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George Maniakes, patrician and catepan of the Vaspourakan (first half 11th century), the Virgin standing facing, holding the infant Christ on her left arm, rev. in seven lines, ***, 17.44g. (unpublished, but for a similar seal with different iconography see SBS 3 p.189), extremely fine
George Maniakes, patrician and catepan of the Vaspourakan (first half 11th century), the Virgin standing facing, holding the infant Christ on her left arm, rev. in seven lines, ***, 17.44g. (unpublished, but for a similar seal with different iconography see SBS 3 p.189), extremely fine

Details
George Maniakes, patrician and catepan of the Vaspourakan (first half 11th century), the Virgin standing facing, holding the infant Christ on her left arm, rev. in seven lines, ***, 17.44g. (unpublished, but for a similar seal with different iconography see SBS 3 p.189), extremely fine

Lot Essay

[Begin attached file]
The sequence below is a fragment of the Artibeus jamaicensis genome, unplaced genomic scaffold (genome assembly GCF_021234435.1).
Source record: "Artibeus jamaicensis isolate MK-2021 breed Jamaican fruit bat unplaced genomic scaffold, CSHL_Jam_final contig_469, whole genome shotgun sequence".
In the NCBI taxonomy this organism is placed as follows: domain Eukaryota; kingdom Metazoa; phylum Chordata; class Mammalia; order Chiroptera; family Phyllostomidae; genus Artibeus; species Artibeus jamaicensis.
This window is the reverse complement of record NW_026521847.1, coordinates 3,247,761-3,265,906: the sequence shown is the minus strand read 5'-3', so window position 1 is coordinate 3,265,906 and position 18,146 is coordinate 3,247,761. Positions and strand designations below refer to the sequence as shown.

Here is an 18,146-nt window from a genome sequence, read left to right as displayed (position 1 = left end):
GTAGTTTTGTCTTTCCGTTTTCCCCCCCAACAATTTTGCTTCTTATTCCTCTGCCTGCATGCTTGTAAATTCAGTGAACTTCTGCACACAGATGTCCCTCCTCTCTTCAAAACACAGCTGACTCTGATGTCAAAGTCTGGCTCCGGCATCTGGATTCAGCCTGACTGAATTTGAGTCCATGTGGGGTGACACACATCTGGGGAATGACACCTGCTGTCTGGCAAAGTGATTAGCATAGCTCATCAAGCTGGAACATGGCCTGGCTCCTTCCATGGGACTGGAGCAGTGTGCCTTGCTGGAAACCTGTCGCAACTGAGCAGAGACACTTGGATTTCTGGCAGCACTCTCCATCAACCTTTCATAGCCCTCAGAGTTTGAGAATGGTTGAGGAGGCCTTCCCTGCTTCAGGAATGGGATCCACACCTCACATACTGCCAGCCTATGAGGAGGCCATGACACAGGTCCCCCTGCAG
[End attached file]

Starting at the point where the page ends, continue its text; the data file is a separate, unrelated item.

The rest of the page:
Georges Maniakes was one of the most famous generals of his day. He captured the town of Edessa in 1032, and acted as strategos of the theme of the poleis of the Euphrates, centered on Samosata, a town on the north bank of the river. He later became catepan of Vaspourakan, the region to the north of lake Van, a theme created when prince Senacherim Arcruni, confronted by the Turks, entrusted his lands to the safekeeping of the emperor. Maniakes also won success against the Arabs in the wars in Italy and Sicily, and in 1040 would have seized the island if he had not been recalled, suspected of imperial aspirations, and imprisoned. Sent a second time to Italy, he was again recalled, but this time he rebelled. He was killed in combat in 1043, while prepairing to confront the troops of the emperor Constantine Monomachus.
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